“An important first step”
Now comes the pivot in terms of interest rates
by Stefan Schaaf
In July, the ECB will raise interest rates again for the first time in eleven years. However, this does not mean the end of high inflation. “We have to improve,” says Lagarde’s head of the central bank.
Monetary policy doesn’t work overnight, especially when it comes to fighting inflation. Works more from tomorrow to the day after tomorrow, textbooks specify a delay of about one year. As a result, inflation in the euro area will not fall automatically from 21st July if the European Central Bank (ECB) subsequently raises its key interest rate by 25 basis points. So the central bank will need to do more to contain inflation, which recently hit 8.1%. in the monetary union.
ECB President Christine Lagarde made a promise on the matter on Thursday. “We will deliver,” she said, referring to the ECB’s inflation target of two percent. According to its own forecasts, however, the central bank will not achieve this goal again until 2024. In a year or two, it will be clear if Lagarde has kept her promise. “The first important step,” she said, “has been taken,” and she spoke of the trip.
This time, the Governing Council of the ECB traveled to Amsterdam for its annual meeting outside Frankfurt and was a guest of the Dutch central bank. A fundamental decision was made there: at the end of the month, the ECB will end the purchase of bonds from the APP program organized by Lagarde’s predecessor Mario Draghi. The PEPP pandemic purchasing program expired at the end of March. The ECB thus ends its net bond purchases, which have always been controversial due to their distorting effects on the financial system. In Germany, it was also discussed whether the purchases would undermine the ban on monetary financing of the state.
“Inflationary pressure has increased”
Discussions about unconventional monetary policy may actually end. With the announcement of a raise in key interest rates in July, the central bank is resuming its traditional monetary policy regarding interest rates. And in this respect, Lagarde surprised media representatives and the markets. “Inflationary pressures have widened,” she said as she expanded her recent blog postings.
At that time, she promised a rate hike by 25 basis points in July and September. But now it has put 50 basis points in the September window. “If the medium-term inflation outlook persists or deteriorates, a larger hike at the September meeting will be appropriate,” the press release said. Moreover, “Based on its current assessment, the Governing Council believes that a gradual but sustainable path for further interest rate increases is appropriate.”
But on this pathway, Lagarde backed off from the fact that it would be data dependent. She identified inflation expectations as the most important criterion and admitted to wrongly assessing her own forecasts: “We have to improve”. Like other central banks, the ECB was surprised by the rapid rise in prices. However, after the statements made during the press conference, the market is getting ready for the big step after the summer break. “If the medium-term inflation outlook remains unchanged or continues to rise, according to the ECB, key interest rates are likely to rise by more than 25 basis points in September,” says Jörg Kramer, chief economist at Commerzbank. “As we believe inflation risk is likely to increase further, we now expect a 50bp rate hike in September.”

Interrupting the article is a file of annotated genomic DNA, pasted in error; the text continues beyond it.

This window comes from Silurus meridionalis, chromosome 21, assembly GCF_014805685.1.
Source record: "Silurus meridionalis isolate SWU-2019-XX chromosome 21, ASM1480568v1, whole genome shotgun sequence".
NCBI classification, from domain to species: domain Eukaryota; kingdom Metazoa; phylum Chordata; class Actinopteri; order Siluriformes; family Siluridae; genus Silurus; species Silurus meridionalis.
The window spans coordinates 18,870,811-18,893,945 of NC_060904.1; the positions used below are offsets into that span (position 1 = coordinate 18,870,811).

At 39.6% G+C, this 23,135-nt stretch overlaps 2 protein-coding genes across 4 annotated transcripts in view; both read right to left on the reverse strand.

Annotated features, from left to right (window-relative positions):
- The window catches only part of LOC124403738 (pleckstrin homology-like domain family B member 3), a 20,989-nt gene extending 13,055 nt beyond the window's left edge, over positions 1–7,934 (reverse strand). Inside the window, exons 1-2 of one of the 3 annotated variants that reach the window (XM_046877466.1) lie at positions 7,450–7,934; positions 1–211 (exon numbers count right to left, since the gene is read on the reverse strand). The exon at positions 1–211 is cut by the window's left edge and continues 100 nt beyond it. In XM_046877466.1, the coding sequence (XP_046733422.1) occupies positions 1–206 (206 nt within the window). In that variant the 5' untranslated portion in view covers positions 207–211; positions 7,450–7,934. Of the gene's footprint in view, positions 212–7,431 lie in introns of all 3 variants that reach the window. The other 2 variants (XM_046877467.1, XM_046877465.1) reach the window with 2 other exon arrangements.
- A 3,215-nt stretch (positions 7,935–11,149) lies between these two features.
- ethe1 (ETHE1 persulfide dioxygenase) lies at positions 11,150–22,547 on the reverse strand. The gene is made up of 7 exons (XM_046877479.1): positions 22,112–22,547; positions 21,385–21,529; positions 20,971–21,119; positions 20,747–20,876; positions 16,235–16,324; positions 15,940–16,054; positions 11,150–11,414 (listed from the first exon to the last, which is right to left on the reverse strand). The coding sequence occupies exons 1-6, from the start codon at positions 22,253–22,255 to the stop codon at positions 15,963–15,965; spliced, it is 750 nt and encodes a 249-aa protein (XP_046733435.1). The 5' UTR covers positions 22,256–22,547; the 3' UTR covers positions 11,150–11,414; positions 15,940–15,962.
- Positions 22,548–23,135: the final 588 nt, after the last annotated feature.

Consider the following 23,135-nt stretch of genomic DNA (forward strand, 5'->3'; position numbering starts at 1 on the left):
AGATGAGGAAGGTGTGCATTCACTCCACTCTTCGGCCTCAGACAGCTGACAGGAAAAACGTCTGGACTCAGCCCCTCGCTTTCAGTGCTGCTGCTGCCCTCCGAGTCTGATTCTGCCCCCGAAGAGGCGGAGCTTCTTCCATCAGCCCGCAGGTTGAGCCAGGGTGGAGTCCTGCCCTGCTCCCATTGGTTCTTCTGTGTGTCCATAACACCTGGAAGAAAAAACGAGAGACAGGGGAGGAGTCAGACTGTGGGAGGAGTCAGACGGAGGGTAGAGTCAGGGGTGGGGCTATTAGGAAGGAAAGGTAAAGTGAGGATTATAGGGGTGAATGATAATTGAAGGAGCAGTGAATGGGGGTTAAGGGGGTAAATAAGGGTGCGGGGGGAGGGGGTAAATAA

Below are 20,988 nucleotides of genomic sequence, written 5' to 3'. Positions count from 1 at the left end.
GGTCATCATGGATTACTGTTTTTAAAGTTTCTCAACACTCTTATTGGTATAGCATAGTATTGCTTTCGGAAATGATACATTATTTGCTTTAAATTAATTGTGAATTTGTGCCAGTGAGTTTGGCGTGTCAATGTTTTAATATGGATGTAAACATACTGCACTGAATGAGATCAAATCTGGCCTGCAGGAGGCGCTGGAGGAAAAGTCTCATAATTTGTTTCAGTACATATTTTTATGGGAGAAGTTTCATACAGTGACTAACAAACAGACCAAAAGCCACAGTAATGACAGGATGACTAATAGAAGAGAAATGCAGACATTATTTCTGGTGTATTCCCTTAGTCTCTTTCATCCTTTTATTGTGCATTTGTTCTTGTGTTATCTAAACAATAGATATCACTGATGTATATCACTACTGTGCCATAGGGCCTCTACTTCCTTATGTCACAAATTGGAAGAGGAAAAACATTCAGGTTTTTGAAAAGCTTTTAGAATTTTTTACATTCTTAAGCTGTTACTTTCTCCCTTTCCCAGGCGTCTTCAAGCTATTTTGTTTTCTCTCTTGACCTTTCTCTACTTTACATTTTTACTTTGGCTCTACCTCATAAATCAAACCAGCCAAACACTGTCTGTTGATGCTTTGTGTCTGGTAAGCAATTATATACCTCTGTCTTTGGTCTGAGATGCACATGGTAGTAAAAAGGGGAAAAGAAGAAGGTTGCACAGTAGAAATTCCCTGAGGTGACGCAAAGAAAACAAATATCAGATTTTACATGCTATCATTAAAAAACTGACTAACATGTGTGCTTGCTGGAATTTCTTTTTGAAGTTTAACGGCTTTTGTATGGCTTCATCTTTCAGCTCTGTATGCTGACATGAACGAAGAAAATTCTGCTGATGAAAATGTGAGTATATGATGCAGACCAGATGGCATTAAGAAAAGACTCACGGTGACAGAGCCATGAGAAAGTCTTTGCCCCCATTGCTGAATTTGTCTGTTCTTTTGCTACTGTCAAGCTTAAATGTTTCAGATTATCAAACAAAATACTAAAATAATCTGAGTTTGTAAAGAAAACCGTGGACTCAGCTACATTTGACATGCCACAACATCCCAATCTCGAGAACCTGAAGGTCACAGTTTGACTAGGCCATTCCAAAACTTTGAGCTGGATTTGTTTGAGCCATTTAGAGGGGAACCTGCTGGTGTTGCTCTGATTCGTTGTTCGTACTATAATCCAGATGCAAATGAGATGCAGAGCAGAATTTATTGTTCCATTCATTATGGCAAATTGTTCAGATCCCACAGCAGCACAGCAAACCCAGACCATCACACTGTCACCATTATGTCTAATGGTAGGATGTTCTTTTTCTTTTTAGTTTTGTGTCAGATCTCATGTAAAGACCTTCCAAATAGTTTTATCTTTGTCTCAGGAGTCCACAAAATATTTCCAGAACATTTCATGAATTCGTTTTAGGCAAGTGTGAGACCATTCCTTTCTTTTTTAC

Krämer expects the ECB to gradually raise the deposit rate to 1.5% by May. Currently, it is still minus 0.5 percent. and is an important benchmark for banks and savings banks when measuring bank deposit rates. There are therefore signs of a significant increase in savings interest rates in the coming months. The euro area’s actual principal rate of interest, the main refinancing rate, is now at zero percent and could then rise to two percent. Then, too, it would be time to see if Lagarde had kept her promise.
Lagarde shows the bazooka
However, the impending end of bond purchases also worries market players, especially in the case of heavily indebted Italy. Not surprisingly, market interest rates rose significantly following September’s Lagarde surprise. But the scope in the euro area was different. The profitability of the 10-year Bund reached the level of 1.43%, which would have compensated for inflation not so long ago. The daily increase was eight basis points, according to Bloomberg data. Meanwhile, the yield on Italian government bonds rose by 19 basis points to 3.35%. All this is not dramatic, but the possible fragmentation of financial markets worries the ECB. It can then no longer effectively enforce its monetary policy.
Lagarde appeared to be aware of this problem and at a press conference showed the market a bazooka worth 1.7 trillion euros. With that much money, the ECB has bought bonds from the market under the PEPP and wants to reinvest the repayments until further notice. Lagarde emphasized flexibility in reinvesting in jurisdictions and maturities. In other words: expiring German government bonds can be replaced by long-term Italian bonds. “The flexibility built into the PEPP reinvestment program seems to be, at least for the time being, the only way to mitigate the risk of fragmentation,” said Dave Chappell, Columbia Threadneedle Fixed Income Manager.
However, Lagarde apparently has other ideas about the PEPP treasury on the balance sheet. As a side note, it announced that it would consider reinvesting PEPP funds and “green” refinancing offers for banks (TLTROs) in the coming months. A “green TLRTO” could be the next big thing for the ECB after a rate hike. But even that would only have a very long-lasting effect.
This line first appeared in Capital.